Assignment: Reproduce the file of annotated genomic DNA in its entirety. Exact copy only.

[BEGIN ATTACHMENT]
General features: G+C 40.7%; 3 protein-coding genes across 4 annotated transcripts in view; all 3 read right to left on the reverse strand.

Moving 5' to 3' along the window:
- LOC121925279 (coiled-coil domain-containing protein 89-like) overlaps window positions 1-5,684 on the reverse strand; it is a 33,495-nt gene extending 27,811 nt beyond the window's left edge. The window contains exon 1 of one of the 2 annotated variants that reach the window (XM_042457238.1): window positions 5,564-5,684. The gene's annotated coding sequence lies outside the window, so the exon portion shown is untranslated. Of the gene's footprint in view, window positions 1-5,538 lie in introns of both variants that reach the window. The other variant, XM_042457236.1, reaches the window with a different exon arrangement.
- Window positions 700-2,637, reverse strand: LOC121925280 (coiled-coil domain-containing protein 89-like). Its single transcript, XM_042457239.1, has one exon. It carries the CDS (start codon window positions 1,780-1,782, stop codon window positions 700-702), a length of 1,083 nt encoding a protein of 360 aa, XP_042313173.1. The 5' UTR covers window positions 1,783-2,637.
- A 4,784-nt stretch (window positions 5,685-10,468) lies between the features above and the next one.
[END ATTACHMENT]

General features: G+C 40.7%; 3 protein-coding genes across 4 annotated transcripts in view; all 3 read right to left on the reverse strand.

Moving 5' to 3' along the window:
- LOC121925279 (coiled-coil domain-containing protein 89-like) overlaps window positions 1-5,684 on the reverse strand; it is a 33,495-nt gene extending 27,811 nt beyond the window's left edge. The window contains exon 1 of one of the 2 annotated variants that reach the window (XM_042457238.1): window positions 5,564-5,684. The gene's annotated coding sequence lies outside the window, so the exon portion shown is untranslated. Of the gene's footprint in view, window positions 1-5,538 lie in introns of both variants that reach the window. The other variant, XM_042457236.1, reaches the window with a different exon arrangement.
- Window positions 700-2,637, reverse strand: LOC121925280 (coiled-coil domain-containing protein 89-like). Its single transcript, XM_042457239.1, has one exon. It carries the CDS (start codon window positions 1,780-1,782, stop codon window positions 700-702), a length of 1,083 nt encoding a protein of 360 aa, XP_042313173.1. The 5' UTR covers window positions 1,783-2,637.
- A 4,784-nt stretch (window positions 5,685-10,468) lies between the features above and the next one.